The latest gambling news from the north shores of the English Channel suggest that players of fixed-odds betting terminals (FOBTs) have some more time to enjoy their favorite gaming machines.
Following some powerful statements about plans to restrict FOBTs in the UK, as well as in the wake of the Irish ban on these machines, the British government has toned down the rhetoric significantly.
Although there have been mentions of plans to reduce the maximum stake on FOBTs from GBP 100 to GBP 2, such a drastic change in British gambling laws is now unlikely anytime soon.
In fact, any change is unlikely until the government receives the results of an ongoing research by the Responsible Gaming Trust (RGT), concerning the relationship between these terminals and problem gambling.
Since that could take up to a year, critics have been very vocal in calling Maria Miller, the secretary of state for culture, media and sport, to action.
“As the UK government dithers, the Irish government has acted decisively. By refusing to reduce the stake on FOBTs, the government is failing to protect young and vulnerable people, contrary to the licensing objective of the 2005 Gambling Act,” said Campaign for Fairer Gambling founder, Derek Webb.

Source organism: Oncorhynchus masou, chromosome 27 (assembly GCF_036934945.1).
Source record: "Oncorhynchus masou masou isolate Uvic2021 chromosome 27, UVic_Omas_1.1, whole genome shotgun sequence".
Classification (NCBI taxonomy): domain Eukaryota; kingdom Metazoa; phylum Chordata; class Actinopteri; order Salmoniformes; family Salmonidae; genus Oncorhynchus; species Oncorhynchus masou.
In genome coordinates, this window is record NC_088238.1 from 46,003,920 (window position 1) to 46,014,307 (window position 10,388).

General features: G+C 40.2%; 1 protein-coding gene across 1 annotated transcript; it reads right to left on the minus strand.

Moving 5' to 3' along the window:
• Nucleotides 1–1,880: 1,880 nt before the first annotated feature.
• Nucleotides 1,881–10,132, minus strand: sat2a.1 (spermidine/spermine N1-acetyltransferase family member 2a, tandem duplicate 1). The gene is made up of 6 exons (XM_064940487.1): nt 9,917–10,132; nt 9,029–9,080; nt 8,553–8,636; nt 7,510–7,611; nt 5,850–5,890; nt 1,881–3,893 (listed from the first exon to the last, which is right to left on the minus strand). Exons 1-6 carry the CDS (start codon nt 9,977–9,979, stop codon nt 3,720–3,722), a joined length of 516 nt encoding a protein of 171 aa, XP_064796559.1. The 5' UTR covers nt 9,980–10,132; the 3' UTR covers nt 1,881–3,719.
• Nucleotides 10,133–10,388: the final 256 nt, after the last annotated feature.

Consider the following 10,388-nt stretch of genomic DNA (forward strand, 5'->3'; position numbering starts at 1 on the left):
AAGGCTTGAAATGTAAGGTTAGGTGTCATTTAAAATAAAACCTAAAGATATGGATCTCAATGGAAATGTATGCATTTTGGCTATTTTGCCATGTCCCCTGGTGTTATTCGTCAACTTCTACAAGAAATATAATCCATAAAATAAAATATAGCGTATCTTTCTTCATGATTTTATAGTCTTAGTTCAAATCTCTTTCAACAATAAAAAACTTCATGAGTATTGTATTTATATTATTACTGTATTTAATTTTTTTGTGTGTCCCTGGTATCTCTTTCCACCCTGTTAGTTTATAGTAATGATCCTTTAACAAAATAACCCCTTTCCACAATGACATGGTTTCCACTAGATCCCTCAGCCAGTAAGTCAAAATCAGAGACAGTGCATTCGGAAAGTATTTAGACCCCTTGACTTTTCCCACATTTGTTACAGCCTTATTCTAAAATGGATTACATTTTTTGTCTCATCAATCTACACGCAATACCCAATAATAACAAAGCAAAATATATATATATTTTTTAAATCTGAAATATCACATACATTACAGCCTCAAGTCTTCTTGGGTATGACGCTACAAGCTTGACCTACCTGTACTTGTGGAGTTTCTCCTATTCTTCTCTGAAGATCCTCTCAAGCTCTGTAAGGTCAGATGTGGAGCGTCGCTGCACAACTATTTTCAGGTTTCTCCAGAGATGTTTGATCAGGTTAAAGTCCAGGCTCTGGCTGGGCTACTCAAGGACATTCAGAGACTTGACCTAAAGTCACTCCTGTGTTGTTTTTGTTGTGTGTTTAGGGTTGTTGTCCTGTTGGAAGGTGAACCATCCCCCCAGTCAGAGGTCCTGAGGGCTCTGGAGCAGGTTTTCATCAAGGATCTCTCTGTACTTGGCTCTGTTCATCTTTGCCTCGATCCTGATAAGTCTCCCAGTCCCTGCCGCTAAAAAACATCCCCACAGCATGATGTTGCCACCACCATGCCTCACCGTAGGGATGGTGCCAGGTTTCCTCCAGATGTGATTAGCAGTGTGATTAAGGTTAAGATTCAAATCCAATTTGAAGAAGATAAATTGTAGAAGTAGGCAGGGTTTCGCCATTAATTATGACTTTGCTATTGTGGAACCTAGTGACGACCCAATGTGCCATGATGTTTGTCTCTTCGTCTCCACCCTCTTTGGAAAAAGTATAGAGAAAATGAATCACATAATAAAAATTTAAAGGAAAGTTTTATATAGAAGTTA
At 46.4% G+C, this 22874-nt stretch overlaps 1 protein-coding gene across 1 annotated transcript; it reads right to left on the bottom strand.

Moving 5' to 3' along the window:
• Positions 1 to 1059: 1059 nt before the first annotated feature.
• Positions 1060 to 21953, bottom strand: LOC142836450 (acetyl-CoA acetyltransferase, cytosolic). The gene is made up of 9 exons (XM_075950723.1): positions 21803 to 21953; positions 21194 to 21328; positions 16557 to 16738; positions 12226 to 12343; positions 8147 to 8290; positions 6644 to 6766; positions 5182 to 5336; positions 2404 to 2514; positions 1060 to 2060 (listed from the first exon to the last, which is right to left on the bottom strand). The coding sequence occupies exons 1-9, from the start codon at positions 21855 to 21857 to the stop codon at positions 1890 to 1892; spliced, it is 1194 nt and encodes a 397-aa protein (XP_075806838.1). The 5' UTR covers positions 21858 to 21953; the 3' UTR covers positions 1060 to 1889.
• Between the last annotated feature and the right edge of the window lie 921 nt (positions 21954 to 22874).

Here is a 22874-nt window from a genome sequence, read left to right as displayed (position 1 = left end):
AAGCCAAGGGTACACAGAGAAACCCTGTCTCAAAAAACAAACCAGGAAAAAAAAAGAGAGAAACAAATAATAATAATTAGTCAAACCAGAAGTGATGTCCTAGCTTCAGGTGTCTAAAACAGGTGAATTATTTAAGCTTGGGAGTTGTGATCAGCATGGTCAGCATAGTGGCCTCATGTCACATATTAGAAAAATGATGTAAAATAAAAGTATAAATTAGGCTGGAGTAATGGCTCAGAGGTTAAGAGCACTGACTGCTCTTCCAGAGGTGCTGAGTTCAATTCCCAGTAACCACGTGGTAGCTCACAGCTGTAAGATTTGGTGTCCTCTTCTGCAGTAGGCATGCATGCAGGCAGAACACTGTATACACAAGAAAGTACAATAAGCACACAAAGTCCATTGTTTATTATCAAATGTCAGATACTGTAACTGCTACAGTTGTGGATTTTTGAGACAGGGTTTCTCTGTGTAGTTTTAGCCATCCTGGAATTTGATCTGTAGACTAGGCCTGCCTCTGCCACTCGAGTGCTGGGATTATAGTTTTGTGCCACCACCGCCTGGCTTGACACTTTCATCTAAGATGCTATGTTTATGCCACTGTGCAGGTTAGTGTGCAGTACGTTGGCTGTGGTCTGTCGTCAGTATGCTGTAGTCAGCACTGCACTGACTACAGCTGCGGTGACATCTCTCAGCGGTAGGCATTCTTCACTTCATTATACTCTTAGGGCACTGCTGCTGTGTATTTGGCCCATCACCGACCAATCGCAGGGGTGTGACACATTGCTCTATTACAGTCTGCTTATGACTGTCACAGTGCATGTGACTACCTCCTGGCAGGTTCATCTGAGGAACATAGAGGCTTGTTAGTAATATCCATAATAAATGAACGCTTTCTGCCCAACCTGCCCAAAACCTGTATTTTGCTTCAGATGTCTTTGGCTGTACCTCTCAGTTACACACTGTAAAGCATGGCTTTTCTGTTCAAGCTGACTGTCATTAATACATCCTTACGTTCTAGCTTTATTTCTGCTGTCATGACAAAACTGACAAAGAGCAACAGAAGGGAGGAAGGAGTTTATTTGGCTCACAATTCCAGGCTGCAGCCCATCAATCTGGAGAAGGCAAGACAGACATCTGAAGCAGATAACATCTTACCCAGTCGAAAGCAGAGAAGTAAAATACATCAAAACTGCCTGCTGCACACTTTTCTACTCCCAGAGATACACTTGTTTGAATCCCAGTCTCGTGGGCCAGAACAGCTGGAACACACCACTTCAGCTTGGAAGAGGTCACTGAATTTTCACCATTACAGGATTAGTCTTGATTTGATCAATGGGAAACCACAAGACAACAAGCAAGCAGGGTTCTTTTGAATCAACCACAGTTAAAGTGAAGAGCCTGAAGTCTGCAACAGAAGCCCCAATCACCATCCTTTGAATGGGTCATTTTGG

Campaigners feel that having the research conducted by a partially industry funded charity adds insult to injury.
“Instead of adhering to a precautionary principle, the government is going to wait for bookmaker-funded research, which will take at least another year and is not guaranteed to tell us anything we do not already know about FOBTs. Every day that Maria Miller decides not to act, more and more people will be harmed as result,” claimed Webb.
The state secretary’s department responded in a statement, emphasizing “a need for proper research.”
“We are currently reviewing the responses following our call for evidence relating to these machines and links to problem gambling. Once we have examined the available evidence we will consider what further action, if any, is necessary.
“In addition, the Responsible Gambling Trust have already announced the largest programme of academic research into gaming machines ever undertaken in Britain, which should provide a much better understanding of problem gambling behaviour,” concluded the statement.
It is anybody’s guess which way the government will lean once the results are released, but fans of fast paced video gambling action may have to start getting used to the idea of switching to online or mobile casino gambling for good.